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September 17, 2022–January 22, 2023
Landscape and Hierarchies, a solo exhibition of brand-new works by Alexandre Arrechea, will be on view at ArtYard from September 17, 2022, through January 22, 2023.
Arrechea has gained recognition as an artist whose creations never cease to inspire, astound, and bring the kind of hope that occasionally only art can. The artist’s solo career spans 20 years as of this exhibition.
Landscape and Hierarchies examines the relationship between individual and collective accountability as well as the impact of human behavior on the environment and society. The exhibition, which Elsa Mora is the curator of, was created especially for ArtYard and features enormous watercolor paintings, sculptures, and multimedia installations.
In Landscape and Hierarchies, Arrechea continues his inquiry into the power dynamics and structures in our daily lives by drawing inspiration from sports. Baseball stadium and playground staples are combined in unexpected ways by Arrechea with elements of nature like glass trees, river water, and morning dew. His work elevates the significance of modest deeds by turning fleeting activities like swinging and painting into momentous ones. The artist also provides a variety of perspectives on his creative process, obfuscating the line between what is private and what is made public while probing the nature of reality.
“In Landscape and Hierarchies, sports is a reflection of humanity,” says Mora, ArtYard Artistic Director and Curator. “Arrechea interrupts the dynamics those at the top of social hierarchies have enacted over generations—competition over cooperation, winners and losers, rules and penalties, the separation of humans from nature. Through his work and creative process, the artist invites us into a collaborative space to co-create a future where people and the planet thrive.”
Arrechea had the opportunity to ponder, experiment, and produce art during a summer residency at ArtYard. During that time, he developed a fascination for the Delaware River, which led to the creation of the largest piece in the exhibition and probably the first of its kind, a 71-foot watercolor entitled River and Ripples that used river water.
Shared Words is another piece in the collection. It consists of five black-and-white photos set above an acrylic grid like a scoreboard that covers the mouths of the subjects. Visitors are encouraged to use white chalk to write words to represent people and give them voices.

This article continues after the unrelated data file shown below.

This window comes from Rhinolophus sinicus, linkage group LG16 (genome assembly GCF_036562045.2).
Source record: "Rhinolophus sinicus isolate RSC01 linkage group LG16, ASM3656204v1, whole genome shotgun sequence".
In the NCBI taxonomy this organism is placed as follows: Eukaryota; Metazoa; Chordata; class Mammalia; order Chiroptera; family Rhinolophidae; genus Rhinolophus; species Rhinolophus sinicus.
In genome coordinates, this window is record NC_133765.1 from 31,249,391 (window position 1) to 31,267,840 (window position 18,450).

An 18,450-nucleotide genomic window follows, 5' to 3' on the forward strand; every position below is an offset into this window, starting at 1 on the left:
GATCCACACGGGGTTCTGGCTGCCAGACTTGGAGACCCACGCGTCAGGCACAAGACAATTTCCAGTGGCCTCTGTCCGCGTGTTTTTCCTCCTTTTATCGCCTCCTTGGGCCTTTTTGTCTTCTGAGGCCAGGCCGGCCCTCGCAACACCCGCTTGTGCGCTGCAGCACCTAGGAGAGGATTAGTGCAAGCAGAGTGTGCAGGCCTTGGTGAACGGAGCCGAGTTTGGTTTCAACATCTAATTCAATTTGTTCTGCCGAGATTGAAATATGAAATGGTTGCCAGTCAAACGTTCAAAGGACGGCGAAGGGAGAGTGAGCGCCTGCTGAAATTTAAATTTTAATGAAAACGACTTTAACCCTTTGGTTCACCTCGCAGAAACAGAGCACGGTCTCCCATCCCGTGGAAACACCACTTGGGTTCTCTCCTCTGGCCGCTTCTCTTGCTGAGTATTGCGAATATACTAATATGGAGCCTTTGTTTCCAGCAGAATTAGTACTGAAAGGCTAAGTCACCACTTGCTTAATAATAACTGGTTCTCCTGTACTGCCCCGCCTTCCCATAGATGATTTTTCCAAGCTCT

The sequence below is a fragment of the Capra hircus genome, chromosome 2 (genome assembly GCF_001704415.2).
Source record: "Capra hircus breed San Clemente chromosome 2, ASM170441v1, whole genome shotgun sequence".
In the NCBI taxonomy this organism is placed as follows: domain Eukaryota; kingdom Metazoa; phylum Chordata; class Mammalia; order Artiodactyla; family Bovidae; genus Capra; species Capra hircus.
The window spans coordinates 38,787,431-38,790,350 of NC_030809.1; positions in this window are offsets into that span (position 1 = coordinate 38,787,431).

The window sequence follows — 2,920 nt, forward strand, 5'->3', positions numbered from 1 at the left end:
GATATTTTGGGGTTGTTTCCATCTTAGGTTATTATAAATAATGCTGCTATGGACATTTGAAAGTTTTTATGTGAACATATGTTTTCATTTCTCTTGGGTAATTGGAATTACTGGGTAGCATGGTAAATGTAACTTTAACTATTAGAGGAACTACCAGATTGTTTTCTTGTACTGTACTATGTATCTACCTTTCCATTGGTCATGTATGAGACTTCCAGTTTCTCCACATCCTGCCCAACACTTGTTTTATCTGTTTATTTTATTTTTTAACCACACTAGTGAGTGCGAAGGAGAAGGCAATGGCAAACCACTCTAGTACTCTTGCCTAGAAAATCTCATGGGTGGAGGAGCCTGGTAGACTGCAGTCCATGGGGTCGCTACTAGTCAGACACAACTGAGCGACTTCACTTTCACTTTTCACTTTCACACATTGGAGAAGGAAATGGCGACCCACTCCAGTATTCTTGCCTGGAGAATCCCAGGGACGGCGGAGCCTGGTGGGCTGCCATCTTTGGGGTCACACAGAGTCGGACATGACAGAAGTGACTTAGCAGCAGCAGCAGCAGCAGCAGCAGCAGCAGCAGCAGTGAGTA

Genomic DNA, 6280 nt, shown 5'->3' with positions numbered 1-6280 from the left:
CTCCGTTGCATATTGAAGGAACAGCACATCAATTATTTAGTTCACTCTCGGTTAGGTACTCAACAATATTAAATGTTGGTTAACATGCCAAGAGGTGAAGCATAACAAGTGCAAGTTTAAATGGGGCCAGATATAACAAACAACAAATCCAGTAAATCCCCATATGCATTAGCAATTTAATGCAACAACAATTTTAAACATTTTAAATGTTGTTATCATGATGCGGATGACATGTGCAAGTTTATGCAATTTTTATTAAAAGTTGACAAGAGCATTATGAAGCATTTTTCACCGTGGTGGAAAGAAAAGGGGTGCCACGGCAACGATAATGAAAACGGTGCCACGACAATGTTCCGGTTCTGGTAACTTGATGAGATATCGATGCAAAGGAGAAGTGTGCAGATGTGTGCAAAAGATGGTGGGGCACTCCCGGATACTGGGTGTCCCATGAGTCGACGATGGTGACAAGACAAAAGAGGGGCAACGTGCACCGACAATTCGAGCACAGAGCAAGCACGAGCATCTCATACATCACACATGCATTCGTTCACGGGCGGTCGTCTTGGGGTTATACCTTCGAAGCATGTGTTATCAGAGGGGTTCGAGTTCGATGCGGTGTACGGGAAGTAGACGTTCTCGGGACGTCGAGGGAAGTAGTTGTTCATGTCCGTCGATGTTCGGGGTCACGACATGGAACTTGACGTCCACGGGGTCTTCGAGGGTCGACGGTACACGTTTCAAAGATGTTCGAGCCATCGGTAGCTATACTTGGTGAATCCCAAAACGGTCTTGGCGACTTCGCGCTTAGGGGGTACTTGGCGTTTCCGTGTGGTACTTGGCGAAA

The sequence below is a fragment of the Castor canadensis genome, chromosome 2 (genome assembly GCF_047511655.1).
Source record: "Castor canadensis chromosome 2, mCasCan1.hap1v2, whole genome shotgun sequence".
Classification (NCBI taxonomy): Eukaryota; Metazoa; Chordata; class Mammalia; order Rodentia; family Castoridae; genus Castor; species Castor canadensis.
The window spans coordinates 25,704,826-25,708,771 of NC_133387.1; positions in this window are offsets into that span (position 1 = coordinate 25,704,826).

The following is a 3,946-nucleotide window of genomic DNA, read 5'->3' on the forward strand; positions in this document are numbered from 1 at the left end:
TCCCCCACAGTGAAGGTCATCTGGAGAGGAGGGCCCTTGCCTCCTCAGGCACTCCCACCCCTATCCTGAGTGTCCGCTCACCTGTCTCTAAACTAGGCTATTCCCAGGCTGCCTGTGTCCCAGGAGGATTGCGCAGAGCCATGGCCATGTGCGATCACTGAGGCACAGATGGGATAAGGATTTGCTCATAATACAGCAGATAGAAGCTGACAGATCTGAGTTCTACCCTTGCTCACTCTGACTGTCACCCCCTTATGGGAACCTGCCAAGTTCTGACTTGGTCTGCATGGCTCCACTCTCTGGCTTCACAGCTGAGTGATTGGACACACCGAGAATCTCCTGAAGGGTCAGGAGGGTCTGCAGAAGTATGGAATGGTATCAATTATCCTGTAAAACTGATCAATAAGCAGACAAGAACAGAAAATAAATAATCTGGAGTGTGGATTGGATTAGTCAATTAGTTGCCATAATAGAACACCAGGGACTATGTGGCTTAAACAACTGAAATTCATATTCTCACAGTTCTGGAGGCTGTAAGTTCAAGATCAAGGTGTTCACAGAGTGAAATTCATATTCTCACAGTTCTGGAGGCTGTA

A circular putting green with a track for a golf ball is part of the project Landscape and Hierarchies, which is surrounded by a forest of glass-blown sculptures of trees. Video projections on either side of the piece provide other perspectives of the made-up setting.
White Corner 2, 3, and 4 are a series of three videos in ArtYard’s VSG, or Very Small Gallery, that are designed to be viewed via a small aperture and feature two similar people approaching a blind corner with raised weapons but unable to recognize the reciprocity of their projected concerns.
Arrechea is well known for his gigantic projects Nolimits (2013), which included ten sculptures along Park Avenue that were inspired by famous New York City structures, and Katrina Chairs (2016), which were placed at the Coachella Music Festival in Palm Springs, California. He built Dreaming with Lions, an immersive rotunda that was put at Faena Miami Beach in December and resembled a massive forum-like library. Arrechea’s Orange Functional, a sculpture with 20-foot-tall orange branches that appear to blossom into 25 practical basketball hoops, debuted in June at Art Omi, which commissioned it.
ArtYard serves as a platform for creative expression and a facilitator for partnerships that highlight the transformative potential of art. We are an interdisciplinary alternative contemporary art center made up of exhibition space, a theater, and a residency program committed to presenting transformative artwork, encouraging unexpected collaborations, and incubating original new work. We are situated in Frenchtown, NJ perched on the Delaware River a little more than an hour’s drive from New York City and Philadelphia.
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